The suffix -ose (/oʊz/ or /oʊs/) is used in biochemistry to form the names of sugars. This Latin suffix means "full of", "abounding in", "given to", or "like". Numerous systems exist to name specific sugars more descriptively.
Monosaccharides, the simplest sugars, may be named according to the number of carbon atoms in each molecule of the sugar: pentose is a five-carbon monosaccharide, and hexose is a six-carbon monosaccharide. Aldehyde monosaccharides may be called aldoses; ketone monosaccharides may be called ketoses.
Larger sugars such as disaccharides and polysaccharides can be named to reflect their qualities. Lactose, a disaccharide found in milk, gets its name from the Latin word for milk combined with the sugar suffix; its name means "milk sugar". The polysaccharide that makes up plant starch is named amylose, or "starch sugar"; see amyl.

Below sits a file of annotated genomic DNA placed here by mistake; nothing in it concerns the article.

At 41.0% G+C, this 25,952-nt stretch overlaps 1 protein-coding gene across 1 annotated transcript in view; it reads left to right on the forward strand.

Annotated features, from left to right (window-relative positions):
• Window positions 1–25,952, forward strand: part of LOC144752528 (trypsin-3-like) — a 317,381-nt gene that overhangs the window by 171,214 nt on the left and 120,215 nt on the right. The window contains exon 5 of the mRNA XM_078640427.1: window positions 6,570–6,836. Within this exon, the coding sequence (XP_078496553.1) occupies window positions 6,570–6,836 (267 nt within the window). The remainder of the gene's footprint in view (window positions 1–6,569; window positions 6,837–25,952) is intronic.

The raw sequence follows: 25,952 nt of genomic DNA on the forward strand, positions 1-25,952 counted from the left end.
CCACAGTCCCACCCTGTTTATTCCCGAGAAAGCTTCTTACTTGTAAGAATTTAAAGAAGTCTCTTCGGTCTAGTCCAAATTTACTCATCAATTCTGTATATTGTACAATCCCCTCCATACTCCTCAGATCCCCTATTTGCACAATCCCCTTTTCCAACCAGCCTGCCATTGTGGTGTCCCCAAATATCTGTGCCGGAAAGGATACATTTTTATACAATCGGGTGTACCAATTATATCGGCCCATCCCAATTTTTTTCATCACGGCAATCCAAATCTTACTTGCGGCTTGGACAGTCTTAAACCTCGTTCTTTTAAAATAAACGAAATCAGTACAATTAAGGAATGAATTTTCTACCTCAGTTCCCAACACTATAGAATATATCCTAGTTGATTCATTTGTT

There are these theories about the origin of the -ose suffix:-
- Extracted from glucose, an important hexose whose name came from Greek γλυκύς = "sweet".
- Extracted from sucrose, whose name came from Latin sucrum = "sugar" plus the common Latin adjective-forming suffix -ōsus; Latin sucrosus would mean "sugary".